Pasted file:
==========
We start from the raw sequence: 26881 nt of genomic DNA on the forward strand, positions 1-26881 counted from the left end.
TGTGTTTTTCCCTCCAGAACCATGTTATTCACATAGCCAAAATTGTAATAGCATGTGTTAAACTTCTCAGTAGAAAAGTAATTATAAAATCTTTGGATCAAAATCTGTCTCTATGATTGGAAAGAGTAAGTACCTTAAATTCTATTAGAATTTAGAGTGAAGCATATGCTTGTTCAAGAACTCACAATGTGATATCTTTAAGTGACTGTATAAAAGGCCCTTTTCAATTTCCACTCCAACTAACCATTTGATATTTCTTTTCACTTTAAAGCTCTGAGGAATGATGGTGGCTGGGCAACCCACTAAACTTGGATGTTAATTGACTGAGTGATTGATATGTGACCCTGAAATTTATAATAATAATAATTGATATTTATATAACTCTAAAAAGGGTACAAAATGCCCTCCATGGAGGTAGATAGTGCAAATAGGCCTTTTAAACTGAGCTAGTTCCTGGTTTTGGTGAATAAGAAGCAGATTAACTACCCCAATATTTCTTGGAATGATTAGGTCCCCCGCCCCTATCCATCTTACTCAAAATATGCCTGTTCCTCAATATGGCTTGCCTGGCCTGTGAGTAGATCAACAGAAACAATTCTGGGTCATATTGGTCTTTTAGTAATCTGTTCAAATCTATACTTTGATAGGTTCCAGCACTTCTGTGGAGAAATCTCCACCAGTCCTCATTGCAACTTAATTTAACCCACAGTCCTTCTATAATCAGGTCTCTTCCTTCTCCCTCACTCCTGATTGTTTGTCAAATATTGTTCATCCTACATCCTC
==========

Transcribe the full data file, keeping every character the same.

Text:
We start from the raw sequence: 26881 nt of genomic DNA on the forward strand, positions 1-26881 counted from the left end.
TGTGTTTTTCCCTCCAGAACCATGTTATTCACATAGCCAAAATTGTAATAGCATGTGTTAAACTTCTCAGTAGAAAAGTAATTATAAAATCTTTGGATCAAAATCTGTCTCTATGATTGGAAAGAGTAAGTACCTTAAATTCTATTAGAATTTAGAGTGAAGCATATGCTTGTTCAAGAACTCACAATGTGATATCTTTAAGTGACTGTATAAAAGGCCCTTTTCAATTTCCACTCCAACTAACCATTTGATATTTCTTTTCACTTTAAAGCTCTGAGGAATGATGGTGGCTGGGCAACCCACTAAACTTGGATGTTAATTGACTGAGTGATTGATATGTGACCCTGAAATTTATAATAATAATAATTGATATTTATATAACTCTAAAAAGGGTACAAAATGCCCTCCATGGAGGTAGATAGTGCAAATAGGCCTTTTAAACTGAGCTAGTTCCTGGTTTTGGTGAATAAGAAGCAGATTAACTACCCCAATATTTCTTGGAATGATTAGGTCCCCCGCCCCTATCCATCTTACTCAAAATATGCCTGTTCCTCAATATGGCTTGCCTGGCCTGTGAGTAGATCAACAGAAACAATTCTGGGTCATATTGGTCTTTTAGTAATCTGTTCAAATCTATACTTTGATAGGTTCCAGCACTTCTGTGGAGAAATCTCCACCAGTCCTCATTGCAACTTAATTTAACCCACAGTCCTTCTATAATCAGGTCTCTTCCTTCTCCCTCACTCCTGATTGTTTGTCAAATATTGTTCATCCTACATCCTC